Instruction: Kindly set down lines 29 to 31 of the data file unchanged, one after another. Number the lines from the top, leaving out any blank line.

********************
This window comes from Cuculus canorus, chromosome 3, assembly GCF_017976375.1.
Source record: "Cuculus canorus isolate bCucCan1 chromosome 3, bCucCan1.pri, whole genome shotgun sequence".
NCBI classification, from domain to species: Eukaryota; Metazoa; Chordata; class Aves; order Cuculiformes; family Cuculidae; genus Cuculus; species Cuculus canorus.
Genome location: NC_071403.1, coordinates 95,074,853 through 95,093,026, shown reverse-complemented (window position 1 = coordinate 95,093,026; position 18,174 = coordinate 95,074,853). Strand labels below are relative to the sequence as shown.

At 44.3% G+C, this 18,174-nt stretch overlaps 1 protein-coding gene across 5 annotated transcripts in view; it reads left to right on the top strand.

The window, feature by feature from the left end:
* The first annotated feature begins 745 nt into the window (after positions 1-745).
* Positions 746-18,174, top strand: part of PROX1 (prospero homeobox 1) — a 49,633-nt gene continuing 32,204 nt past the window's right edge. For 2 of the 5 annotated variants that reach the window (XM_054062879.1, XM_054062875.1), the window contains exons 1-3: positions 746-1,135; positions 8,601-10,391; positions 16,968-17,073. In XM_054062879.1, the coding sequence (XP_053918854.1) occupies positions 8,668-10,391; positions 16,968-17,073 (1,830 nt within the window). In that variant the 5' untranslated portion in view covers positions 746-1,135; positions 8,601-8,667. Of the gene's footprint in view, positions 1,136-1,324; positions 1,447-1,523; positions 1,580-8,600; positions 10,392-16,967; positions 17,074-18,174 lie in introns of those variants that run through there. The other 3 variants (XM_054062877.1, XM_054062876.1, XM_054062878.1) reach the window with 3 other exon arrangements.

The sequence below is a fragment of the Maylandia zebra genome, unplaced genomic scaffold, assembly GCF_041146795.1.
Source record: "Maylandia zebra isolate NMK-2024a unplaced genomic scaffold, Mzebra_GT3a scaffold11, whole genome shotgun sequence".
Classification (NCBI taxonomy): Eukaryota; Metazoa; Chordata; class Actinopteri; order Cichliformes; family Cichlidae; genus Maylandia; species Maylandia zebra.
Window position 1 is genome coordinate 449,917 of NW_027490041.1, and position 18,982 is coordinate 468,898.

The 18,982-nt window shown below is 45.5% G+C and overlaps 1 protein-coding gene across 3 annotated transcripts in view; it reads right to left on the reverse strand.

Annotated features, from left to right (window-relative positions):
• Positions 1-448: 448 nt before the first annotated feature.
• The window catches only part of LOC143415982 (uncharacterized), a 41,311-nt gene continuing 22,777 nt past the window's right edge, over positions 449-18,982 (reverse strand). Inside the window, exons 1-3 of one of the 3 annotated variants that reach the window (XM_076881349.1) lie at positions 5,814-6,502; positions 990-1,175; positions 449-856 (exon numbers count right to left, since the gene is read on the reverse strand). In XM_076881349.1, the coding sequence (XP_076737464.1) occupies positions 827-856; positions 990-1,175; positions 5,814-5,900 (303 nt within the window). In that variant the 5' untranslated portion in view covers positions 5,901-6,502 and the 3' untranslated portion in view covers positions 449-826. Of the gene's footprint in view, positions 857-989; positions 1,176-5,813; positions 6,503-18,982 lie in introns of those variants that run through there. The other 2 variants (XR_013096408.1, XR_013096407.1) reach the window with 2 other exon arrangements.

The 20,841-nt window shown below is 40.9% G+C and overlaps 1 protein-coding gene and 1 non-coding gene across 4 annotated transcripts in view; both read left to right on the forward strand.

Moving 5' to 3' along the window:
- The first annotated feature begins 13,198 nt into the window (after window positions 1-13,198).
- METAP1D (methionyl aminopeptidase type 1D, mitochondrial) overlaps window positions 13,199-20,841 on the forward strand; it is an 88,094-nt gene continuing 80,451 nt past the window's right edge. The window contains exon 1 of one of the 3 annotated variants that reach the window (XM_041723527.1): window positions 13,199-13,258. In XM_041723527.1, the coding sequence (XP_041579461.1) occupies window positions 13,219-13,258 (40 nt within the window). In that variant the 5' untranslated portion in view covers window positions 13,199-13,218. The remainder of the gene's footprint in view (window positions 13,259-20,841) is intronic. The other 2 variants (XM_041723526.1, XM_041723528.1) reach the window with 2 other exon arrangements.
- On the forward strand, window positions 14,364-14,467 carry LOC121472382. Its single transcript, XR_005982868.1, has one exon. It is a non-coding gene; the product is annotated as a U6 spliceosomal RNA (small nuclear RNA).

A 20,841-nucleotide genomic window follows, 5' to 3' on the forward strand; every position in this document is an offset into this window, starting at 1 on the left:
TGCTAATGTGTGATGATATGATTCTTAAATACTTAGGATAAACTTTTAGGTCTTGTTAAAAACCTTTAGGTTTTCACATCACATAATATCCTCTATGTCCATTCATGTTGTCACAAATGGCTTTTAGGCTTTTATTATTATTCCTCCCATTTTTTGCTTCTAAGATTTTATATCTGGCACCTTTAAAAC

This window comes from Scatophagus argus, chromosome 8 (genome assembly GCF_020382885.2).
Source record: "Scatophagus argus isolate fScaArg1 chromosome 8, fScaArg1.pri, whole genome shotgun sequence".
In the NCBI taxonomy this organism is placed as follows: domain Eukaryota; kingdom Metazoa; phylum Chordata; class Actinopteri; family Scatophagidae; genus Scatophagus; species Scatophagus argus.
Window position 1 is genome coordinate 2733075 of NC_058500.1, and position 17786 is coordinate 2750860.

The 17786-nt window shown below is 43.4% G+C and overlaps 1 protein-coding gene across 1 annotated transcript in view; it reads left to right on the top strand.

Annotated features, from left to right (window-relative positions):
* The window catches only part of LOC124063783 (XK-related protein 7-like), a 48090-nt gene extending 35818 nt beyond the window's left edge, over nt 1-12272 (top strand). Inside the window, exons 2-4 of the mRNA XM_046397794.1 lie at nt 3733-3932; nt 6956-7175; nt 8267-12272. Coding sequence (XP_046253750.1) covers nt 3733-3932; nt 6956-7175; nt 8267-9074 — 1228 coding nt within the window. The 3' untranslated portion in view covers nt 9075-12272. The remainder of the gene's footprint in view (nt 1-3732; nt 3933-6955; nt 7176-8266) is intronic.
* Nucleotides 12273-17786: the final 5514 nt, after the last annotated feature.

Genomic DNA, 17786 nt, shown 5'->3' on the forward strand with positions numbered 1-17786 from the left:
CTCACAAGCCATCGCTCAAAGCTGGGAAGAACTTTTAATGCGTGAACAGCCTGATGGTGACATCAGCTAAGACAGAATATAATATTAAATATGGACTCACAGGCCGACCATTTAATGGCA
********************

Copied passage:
Annotated features, from left to right (window-relative positions):
* The window catches only part of LOC124063783 (XK-related protein 7-like), a 48090-nt gene extending 35818 nt beyond the window's left edge, over nt 1-12272 (top strand). Inside the window, exons 2-4 of the mRNA XM_046397794.1 lie at nt 3733-3932; nt 6956-7175; nt 8267-12272. Coding sequence (XP_046253750.1) covers nt 3733-3932; nt 6956-7175; nt 8267-9074 — 1228 coding nt within the window. The 3' untranslated portion in view covers nt 9075-12272. The remainder of the gene's footprint in view (nt 1-3732; nt 3933-6955; nt 7176-8266) is intronic.
* Nucleotides 12273-17786: the final 5514 nt, after the last annotated feature.